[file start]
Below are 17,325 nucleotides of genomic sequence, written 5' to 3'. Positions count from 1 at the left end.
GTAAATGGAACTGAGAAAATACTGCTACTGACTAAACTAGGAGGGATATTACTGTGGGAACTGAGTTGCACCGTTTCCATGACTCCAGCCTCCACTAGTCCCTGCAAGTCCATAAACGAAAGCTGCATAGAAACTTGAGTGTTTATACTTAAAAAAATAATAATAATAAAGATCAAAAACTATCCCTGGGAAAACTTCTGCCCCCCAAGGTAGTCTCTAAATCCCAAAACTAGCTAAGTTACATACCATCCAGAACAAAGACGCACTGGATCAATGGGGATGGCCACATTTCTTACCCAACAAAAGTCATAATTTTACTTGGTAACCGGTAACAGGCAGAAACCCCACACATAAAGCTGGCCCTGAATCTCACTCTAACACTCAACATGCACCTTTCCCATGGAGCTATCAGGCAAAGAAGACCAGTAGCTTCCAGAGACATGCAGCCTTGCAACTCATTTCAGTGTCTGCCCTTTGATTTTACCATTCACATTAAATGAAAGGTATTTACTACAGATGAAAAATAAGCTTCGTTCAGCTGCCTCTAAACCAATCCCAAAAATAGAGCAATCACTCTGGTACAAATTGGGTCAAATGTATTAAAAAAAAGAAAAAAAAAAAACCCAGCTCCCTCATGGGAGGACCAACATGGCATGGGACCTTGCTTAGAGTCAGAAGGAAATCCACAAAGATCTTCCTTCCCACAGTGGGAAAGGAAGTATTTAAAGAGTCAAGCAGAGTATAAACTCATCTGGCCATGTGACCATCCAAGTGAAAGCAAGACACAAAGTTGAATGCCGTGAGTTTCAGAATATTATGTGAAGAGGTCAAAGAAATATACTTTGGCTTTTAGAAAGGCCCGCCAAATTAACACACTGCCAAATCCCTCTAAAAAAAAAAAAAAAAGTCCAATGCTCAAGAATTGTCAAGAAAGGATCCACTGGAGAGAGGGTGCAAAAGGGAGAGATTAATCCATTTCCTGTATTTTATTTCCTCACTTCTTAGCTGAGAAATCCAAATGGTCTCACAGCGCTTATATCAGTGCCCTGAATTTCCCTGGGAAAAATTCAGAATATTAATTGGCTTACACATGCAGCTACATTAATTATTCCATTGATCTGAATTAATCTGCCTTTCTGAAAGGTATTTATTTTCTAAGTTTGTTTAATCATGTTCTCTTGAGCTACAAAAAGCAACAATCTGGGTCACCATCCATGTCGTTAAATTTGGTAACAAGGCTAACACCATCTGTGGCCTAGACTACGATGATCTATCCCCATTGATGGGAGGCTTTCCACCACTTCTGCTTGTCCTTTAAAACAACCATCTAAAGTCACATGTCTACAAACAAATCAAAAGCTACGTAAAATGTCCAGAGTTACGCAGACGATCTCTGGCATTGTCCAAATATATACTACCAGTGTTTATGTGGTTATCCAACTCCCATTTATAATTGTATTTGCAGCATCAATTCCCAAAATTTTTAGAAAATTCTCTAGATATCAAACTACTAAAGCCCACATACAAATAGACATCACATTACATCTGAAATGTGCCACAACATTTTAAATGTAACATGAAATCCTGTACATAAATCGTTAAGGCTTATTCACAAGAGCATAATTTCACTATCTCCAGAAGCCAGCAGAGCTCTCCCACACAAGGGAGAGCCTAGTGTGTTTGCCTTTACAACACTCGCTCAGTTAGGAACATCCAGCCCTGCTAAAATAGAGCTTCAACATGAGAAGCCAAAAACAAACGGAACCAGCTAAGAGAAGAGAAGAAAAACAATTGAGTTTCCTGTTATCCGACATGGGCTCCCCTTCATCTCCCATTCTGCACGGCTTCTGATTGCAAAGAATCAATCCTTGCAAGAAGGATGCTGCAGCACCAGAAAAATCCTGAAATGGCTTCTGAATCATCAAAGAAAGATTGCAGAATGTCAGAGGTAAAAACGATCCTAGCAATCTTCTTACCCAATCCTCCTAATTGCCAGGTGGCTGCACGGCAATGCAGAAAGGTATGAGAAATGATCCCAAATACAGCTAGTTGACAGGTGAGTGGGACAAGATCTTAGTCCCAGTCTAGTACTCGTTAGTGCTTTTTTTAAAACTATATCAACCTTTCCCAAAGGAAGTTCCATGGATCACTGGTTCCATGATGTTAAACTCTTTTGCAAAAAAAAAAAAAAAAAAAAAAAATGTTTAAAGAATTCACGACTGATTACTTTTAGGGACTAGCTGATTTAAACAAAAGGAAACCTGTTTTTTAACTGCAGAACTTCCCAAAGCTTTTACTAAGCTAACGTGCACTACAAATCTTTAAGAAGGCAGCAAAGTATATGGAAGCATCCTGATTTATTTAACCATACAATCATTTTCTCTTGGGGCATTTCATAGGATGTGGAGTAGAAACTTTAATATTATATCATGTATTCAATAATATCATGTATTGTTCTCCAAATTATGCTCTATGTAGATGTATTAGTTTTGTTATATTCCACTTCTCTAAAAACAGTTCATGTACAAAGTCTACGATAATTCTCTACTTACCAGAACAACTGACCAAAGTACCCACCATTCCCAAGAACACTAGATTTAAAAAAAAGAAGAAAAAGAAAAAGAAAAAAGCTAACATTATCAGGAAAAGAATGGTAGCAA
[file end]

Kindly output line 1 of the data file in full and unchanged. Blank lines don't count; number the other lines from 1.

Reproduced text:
Below are 17,325 nucleotides of genomic sequence, written 5' to 3'. Positions count from 1 at the left end.